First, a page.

One of Janine Hasey’s first duties as a University of California Cooperative Extension (UCCE) intern was to lead a meeting for walnut growers and explain what was causing blackline disease in their orchards.
“There was a great turnout of about 100 people,” Hasey recalled. “My mentor and great pomologist, Dave Chaney, let me run the meeting. This was going to be the first local meeting on what caused the disease.”
Blackline disease, she told growers at the meeting, is caused by cherry leafroll virus and spread from tree to tree with infected pollen. That meeting not only launched a 38-year career as a UCCE advisor in Sutter and Yuba counties for Hasey, but also sparked a long-time commitment to help walnut growers become more productive and profitable.
Growers, fellow farm advisors and researchers have agreed that Hasey’s dedication to finding solutions for production problems led to numerous improvements in walnut rootstock development, disease control, pest control, irrigation management, pruning and numerous other production practices.
Through collaborative research, Hasey said, she sought to deliver reliable information to growers that would help them make planting and management decisions. She emphasized that throughout her career, the research was almost always a true collaborative effort with fellow UCCE, University of California (UC), and United States Department of Agriculture (USDA) colleagues, growers, and nurseries.
Hasey said the seriousness of blackline disease in walnuts at that time pushed efforts to find new rootstocks that were tolerant to the disease and would allow orchards to be planted where blackline was a production challenge. She did field testing with walnut breeding pioneers including Gale McGranahan on rootstocks as well as on new varieties. Clonal propagation of English walnut and walnut rootstocks using tissue culture was just beginning back in the 1980’s. Walnut is difficult to clonally propagate, she said, but McGranahan believed that using this method to develop own-rooted English trees could help growers overcome problems with blackline. They also experimented with cloning rootstocks setting the stage for elite clonal testing in the early 2000’s for rootstock tolerance or resistance to nematodes, Phytophthora, and crown gall. By 1987, Hasey had a rootstock trial in Rio Oso that included several black walnut species and one of the first with clonal Paradox. Even back then she observed less crown gall on the clonal Paradox compared to the seedling Paradox rootstock, a trend we see today with our clonal rootstocks.
Own-rooted English Walnut Trees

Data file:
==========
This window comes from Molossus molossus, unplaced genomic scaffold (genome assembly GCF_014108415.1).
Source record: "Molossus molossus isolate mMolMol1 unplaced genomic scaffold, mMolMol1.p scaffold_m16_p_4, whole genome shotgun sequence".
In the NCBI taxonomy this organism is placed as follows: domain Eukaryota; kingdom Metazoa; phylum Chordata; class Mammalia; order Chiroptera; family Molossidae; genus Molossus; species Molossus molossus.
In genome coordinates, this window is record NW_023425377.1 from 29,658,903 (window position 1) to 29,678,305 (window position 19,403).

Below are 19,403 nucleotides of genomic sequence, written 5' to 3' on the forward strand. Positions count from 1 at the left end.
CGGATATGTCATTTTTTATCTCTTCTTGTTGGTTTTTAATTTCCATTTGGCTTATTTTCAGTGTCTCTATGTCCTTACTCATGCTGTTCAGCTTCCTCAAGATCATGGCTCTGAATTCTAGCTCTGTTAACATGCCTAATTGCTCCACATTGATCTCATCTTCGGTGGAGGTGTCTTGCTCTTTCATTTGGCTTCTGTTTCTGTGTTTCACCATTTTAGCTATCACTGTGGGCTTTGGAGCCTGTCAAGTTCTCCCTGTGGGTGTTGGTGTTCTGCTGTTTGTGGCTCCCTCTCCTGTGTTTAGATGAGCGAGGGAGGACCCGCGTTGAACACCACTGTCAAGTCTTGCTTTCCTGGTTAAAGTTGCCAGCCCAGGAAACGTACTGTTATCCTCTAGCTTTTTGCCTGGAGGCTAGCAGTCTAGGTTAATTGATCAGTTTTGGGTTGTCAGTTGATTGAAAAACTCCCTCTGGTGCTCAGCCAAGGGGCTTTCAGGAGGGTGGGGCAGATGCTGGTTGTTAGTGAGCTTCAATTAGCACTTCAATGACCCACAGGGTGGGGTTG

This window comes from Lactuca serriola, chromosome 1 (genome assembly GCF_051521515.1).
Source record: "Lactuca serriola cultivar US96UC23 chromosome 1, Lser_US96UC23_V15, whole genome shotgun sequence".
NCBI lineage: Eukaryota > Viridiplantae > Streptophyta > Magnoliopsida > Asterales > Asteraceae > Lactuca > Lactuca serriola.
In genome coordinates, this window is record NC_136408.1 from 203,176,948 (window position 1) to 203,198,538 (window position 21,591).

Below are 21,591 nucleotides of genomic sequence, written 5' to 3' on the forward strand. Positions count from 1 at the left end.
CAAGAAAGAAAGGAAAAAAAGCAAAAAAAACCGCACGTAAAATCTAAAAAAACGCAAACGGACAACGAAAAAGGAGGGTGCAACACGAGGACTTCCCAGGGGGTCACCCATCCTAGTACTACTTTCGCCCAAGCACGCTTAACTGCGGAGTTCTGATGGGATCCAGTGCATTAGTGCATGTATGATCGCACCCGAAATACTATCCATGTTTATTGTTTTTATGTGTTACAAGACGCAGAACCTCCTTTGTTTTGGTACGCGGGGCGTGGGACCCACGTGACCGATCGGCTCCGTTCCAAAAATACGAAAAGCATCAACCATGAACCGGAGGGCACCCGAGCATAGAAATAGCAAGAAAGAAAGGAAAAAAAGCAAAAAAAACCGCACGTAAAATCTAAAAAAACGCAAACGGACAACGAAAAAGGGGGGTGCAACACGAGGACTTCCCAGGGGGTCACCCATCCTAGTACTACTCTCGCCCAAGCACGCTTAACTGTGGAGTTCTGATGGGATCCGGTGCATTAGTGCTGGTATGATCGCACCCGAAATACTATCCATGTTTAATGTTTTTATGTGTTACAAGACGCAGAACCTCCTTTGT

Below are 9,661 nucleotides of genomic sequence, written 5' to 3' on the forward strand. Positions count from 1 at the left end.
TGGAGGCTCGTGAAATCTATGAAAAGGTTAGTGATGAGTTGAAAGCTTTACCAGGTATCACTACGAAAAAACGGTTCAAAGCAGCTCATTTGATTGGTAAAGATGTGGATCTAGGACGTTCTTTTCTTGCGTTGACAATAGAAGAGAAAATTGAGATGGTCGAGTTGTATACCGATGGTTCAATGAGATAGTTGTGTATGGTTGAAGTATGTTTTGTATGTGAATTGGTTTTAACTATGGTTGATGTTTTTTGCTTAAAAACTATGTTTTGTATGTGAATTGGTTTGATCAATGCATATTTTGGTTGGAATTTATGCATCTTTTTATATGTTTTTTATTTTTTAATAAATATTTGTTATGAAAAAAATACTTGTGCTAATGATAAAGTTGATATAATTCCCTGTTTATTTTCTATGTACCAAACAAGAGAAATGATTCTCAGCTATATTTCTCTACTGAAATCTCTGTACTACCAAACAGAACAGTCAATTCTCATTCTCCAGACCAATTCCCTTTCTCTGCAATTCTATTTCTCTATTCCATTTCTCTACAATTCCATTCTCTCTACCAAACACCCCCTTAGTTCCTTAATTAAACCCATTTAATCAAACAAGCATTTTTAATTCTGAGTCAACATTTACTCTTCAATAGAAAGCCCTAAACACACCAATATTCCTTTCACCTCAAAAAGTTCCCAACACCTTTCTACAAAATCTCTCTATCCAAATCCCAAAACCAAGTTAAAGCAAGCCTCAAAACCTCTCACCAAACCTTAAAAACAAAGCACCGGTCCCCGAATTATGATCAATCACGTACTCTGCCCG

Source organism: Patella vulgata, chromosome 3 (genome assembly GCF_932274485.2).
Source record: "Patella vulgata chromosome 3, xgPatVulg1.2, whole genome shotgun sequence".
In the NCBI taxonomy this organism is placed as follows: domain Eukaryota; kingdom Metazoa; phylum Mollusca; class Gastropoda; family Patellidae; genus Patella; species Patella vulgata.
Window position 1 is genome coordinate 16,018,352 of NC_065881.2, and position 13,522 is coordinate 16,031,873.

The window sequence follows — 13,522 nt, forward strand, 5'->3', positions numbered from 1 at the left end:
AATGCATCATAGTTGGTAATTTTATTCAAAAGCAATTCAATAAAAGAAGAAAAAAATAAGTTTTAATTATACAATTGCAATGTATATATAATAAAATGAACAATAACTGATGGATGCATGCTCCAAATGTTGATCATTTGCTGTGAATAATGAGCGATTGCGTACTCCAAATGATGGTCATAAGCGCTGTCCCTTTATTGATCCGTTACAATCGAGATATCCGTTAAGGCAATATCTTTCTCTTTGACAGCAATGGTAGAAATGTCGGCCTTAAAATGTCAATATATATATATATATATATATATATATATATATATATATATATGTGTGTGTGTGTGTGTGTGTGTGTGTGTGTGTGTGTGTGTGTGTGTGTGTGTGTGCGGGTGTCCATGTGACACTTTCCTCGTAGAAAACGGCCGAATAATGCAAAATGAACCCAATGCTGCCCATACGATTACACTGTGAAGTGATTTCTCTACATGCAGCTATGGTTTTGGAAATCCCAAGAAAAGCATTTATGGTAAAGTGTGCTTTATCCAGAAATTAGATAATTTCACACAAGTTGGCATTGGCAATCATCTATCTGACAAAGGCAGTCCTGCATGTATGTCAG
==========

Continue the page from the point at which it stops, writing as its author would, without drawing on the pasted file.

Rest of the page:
“After the cause of blackline was determined by Dr. John Mircetich, we really weren’t sure how fast the disease would continue to spread in the early 1980’s. That’s how I got interested in own-rooted English walnut trees”, Hasey said. Being all English with no rootstock, these clonal trees don’t die from blackline disease like when English are grown on black or Paradox rootstock. By 1991, Hasey planted the first own-rooted Chandler trial at the Whitney Warren Ranch in Rio Oso with trees provided by researcher John Driver who propagated them from cultures of English walnut from the McGranahan lab. In this replicated trial they were able to compare these with seedling Paradox rootstock over an 11-year period.
Hasey subsequently led additional replicated trials, surveys and screening studies that allowed her and fellow researchers to determine own-rooted English walnut susceptibility to nematodes, disease, and environmental factors. This allowed them to help growers determine if these trees are suitable to their sites in areas where blackline is prevalent. One survey looked at every own-rooted English walnut tree in the field for crown gall incidence which they found to be very low.
Walnut grower Brent Barton of San Joaquin County is one of the many growers who have benefitted from Hasey’s and her colleagues’ research. Based on their field trials, Barton and others were able to make planting decisions to overcome challenges for their growing areas. Due to the blackline issue in that area, using own-rooted English trees in good soils proved to be the best choice.
Hasey noted that the concern back in the early 80’s that blackline would become a significant problem in all walnut growing counties fortunately has not been the case. The same area in her counties where blackline was most prevalent back then still is and it has remained at about the same low levels in most walnut growing counties outside the major impacted Delta and coastal regions over her career.
Emerging Trends in Cropping Patterns